Beautiful Cheakamus Lake

Singing Creek Campground, Cheakamus Lake

Hot Springs and Waterfalls in May

May is also the month where the road to Sloquet Hot Springs becomes free of snow and you can drive right to the hot springs campsite.  A hot springs trip for two or three days going to both Skookumchuck and Sloquet makes for an amazing couple days. The waterfalls around Whistler are great in May.  Alexander Falls may have lots of snow, but only a few dozen metres of it to walk through to the viewpoint.  Rainbow Falls will be free of snow in May as well as Brandywine Falls and Nairn FallsCheck out all of Whistler's amazing waterfalls here..

Driving Directions to Skookumchuck and Sloquet

Sloquet and Skookumchuck Driving Map v13

Joffre Lakes - Best Whistler Hiking in May

Joffre Lakes Hike RatingJoffre Lakes is possibly the best hike in and around Whistler in May. The snow disappears faster from the trail there, and what snow remains is consistently packed down by skiers, snowshoers and hikers. To hike Joffre Lakes in May you just need good warm clothes, good waterproof shoes for the mud and snow patches and the foresight or luck to go on a sunny day.  The lake is amazing in good weather and dismal in grey weather.  There are three lakes and they get progressively more beautiful.  By the third lake the intense blue is breathtaking.  The mighty Matier Glacier rises above the third lake, making the experience even more spectacular.  The trail is rough and tricky in some parts, but not terribly difficult.  The trail is 5.5km to the third lake so give yourself 1.5 - 2 hours(one way). Unfortunately, as of the Summer of 2018 Joffre Lakes Park is no longer dog friendly. Why should you hike the Joffre Lakes trail in May?  The drive to the trailhead is beautiful and you can see some interesting sights on the way from Whistler. Nairn Falls, the cute town of Pemberton, North Arm Farm and great views of Lillooet Lake are all convenient pit stops on the 1.5 hour drive to Joffre Lakes. The lakes are extremely beautiful and accessible for only a moderately difficult, family friendly hike.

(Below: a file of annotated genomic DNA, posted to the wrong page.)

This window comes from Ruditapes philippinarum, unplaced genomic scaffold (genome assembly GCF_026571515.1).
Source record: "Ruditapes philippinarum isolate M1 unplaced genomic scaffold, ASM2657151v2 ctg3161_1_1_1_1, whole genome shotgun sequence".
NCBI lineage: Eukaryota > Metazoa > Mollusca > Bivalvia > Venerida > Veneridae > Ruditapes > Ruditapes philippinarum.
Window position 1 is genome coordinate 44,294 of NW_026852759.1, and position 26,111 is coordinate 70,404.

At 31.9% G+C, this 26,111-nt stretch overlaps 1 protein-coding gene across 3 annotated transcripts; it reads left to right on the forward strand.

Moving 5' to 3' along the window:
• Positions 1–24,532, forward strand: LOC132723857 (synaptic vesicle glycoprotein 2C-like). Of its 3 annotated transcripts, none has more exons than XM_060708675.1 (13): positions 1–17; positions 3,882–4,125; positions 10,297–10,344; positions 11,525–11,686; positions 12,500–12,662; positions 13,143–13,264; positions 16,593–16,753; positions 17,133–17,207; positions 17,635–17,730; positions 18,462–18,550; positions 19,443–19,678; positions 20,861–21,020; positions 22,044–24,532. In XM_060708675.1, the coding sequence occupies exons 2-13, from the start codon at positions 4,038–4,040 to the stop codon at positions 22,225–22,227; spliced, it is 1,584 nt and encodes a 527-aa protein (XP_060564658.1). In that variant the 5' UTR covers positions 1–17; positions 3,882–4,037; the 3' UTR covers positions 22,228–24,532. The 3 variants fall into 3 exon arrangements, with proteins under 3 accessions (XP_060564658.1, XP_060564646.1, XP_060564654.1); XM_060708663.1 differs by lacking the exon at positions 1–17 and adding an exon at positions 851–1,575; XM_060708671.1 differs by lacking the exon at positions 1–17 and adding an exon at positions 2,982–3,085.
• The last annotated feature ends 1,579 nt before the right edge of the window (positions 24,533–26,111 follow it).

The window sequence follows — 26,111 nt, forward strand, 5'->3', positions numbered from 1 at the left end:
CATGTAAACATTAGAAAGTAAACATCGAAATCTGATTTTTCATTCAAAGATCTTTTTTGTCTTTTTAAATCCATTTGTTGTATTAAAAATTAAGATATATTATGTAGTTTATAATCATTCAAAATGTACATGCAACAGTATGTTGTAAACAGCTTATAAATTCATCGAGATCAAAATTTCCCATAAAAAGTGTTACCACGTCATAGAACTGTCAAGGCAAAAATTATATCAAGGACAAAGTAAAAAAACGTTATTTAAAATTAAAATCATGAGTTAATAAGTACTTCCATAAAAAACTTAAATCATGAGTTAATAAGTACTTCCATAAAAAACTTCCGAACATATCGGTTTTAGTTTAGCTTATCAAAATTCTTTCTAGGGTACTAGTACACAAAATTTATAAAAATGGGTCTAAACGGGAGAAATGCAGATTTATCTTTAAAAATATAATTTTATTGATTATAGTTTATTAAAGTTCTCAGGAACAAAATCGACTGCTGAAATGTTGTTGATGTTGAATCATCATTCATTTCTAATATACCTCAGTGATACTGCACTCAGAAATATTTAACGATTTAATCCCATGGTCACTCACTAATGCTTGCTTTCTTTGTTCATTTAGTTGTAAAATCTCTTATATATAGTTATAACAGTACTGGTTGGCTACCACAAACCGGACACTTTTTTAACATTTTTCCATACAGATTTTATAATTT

Joffre Lakes Beautiful Blue

Parkhurst Ghost Town - Best Whistler Hiking in May

Parkhurst Ghost Town Hike RatingWhistler has an absurd number of wonderful and free hiking trails and Parkhurst Ghost Town certainly ranks as one of the most unusual, exotic and interesting. Parkhurst was a little logging town perched on the edge of Green Lake way before Whistler was Whistler.  Up on the ridge where Parkhurst sits, the views are sensational. Green Lake far below, a solid unnatural looking mass of green.  Blackcomb Mountain and Whistler Mountain out in the distance to the left and Rainbow Mountain across and beyond the lake.  If you have a good look around Parkhurst today, you can find remnants of its past almost everywhere you look.  From the old disintegrating truck from the 50's to the absurdly and improbably located car being consumed by the forest.  What makes Parkhurst Ghost Town such a great hiking trail and destination is where it is located and the trail to get to it.  Continued here...